Short Eco 50 model for Europe will save truck operators about 2% in fuel and CO2 emissions at the comparatively low highway speeds seen there, ATDynamics says.
Andy Smith is seeing more and more of his TrailerTails moving down American and Canadian highways, and soon he’ll see them in Europe.
The founder and CEO of ATDynamics on Sunday said that to reporters on the eve of the opening of the Technology & Maintenance Council’s annual meeting in Nashville, Tenn. It was his latest briefing since he launched the fuel-saving folding-panel device in 2008.
If my memory is correct, that was at the Mid-America Trucking Show in Louisville, Ky., and I really didn’t think the spring-and-wire operated contraptions were practical. But tests by some pretty sophisticated fleet managers proved otherwise, and Smith and his colleagues have built and sold 12,000 TrailerTails to about 150 fleets so far.
Smith meanwhile had been lobbying officials of the European Union to allow TrailerTails there. Strict length limits had prevented them, unlike in the U.S., where federal authorities wrote a 5-foot exemption into length regulations for non-load-bearing aerodynamic improvers.
His lobbying has proven been successful, for an EU ministry in January approved a length extension of 50 centimeters, or just under 20 inches, for new trailers. Directive 97/27/EU, as it’s designated, allows use of a truncated version of the TrailerTail that will save about 2% in fuel. But the longer North American version is two and a half times better, Smith said.
Worldwide transportation regulators have paid close attention to the rapid adoption of TrailerTails on high efficiency trucking fleets in the United States, he explained. He’d like to get them to OK a longer area for the regular product because of the added savings and – something as important in European regulators’ minds - reduced carbon dioxide emissions from the engines of tractors pulling those trailers.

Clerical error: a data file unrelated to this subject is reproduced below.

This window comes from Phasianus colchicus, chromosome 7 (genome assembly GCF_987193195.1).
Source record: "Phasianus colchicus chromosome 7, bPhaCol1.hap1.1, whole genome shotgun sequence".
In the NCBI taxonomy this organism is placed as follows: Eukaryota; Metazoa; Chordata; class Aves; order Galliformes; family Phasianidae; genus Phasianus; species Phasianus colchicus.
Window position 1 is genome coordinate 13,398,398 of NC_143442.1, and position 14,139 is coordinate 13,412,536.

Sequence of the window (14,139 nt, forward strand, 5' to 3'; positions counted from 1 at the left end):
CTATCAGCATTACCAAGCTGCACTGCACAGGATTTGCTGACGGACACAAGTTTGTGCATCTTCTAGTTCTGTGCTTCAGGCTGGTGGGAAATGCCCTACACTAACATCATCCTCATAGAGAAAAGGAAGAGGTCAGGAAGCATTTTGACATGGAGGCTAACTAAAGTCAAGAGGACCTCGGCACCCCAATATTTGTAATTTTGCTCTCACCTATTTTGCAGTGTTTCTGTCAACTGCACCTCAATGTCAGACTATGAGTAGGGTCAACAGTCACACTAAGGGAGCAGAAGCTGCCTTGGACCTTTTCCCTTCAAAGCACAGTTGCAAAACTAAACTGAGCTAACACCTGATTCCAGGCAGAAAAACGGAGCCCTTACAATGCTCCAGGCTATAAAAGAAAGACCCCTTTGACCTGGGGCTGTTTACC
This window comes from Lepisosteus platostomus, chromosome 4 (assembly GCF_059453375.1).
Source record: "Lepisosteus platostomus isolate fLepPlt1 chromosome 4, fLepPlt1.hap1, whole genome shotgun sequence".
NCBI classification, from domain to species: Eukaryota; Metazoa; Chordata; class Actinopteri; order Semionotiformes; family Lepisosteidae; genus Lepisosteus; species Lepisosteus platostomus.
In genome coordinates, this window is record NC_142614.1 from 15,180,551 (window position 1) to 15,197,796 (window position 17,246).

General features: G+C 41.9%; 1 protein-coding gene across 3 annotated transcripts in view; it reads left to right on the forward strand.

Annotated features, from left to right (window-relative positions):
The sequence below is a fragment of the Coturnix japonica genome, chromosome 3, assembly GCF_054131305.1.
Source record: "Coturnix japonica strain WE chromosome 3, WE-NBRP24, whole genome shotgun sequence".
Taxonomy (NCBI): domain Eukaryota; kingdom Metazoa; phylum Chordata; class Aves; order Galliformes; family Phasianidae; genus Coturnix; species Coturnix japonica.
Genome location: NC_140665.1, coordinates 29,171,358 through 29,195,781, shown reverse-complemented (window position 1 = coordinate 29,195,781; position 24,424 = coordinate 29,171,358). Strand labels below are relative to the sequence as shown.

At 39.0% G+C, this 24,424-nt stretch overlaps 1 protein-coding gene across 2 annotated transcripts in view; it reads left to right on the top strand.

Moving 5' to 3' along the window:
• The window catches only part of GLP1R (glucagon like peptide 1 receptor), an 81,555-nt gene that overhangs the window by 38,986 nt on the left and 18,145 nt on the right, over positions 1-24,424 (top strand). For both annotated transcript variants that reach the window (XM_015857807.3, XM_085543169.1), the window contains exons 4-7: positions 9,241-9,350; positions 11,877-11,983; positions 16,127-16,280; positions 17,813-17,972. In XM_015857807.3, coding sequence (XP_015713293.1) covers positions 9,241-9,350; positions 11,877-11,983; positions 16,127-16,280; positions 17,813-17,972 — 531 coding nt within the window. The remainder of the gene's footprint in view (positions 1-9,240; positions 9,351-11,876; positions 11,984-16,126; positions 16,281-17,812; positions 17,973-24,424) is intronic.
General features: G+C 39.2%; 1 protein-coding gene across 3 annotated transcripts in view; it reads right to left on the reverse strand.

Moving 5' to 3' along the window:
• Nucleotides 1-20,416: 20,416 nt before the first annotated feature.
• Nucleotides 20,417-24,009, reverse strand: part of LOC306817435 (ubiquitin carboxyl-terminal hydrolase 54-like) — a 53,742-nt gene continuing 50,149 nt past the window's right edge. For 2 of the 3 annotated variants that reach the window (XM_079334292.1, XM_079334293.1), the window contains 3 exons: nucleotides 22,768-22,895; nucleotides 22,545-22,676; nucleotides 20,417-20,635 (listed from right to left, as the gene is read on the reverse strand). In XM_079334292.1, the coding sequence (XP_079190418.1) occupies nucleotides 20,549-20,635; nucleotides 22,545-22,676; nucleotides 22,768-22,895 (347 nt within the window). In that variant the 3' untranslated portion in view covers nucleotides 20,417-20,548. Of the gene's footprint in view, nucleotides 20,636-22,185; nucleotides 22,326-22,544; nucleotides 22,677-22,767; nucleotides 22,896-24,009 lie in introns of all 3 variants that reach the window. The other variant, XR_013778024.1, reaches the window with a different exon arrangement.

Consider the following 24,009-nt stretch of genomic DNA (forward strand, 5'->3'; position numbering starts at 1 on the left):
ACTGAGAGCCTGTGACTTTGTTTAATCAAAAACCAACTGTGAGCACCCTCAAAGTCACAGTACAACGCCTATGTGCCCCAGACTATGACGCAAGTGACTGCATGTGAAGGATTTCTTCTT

Like its longer North American cousin, the TrailerTail Eco 50 collapses easily and completely against the rear of a semi-trailer and acts as a trailer door buffer in its collapsed state. Fleet experience here has shown that snow and ice does not build up on the panels, wires and springs – something I suspected would happen – because they constantly move as the trailer bounds over pavement, thus shedding the frozen moisture.
That will be true in Europe, as well, unless the metric system changes the laws of thermodynamics.
“I suspect that a couple of years from now, it will be very unusual to see a trailer going down the highway without a tail hanging on it,” Smith remarked on Sunday. ATDynamics projects that 50,000 trailers with TrailerTails will be operating on U.S. roads by 2014.
ATDynamics will be displaying its products at TMC’s equipment exposition this week at the Opryland Resort. A TrailerTail will be installed on a van operated by Halvor Lines, a fleet based in Superior, Wis., deploying TrailerTails on 269 long haul trailers in 2013.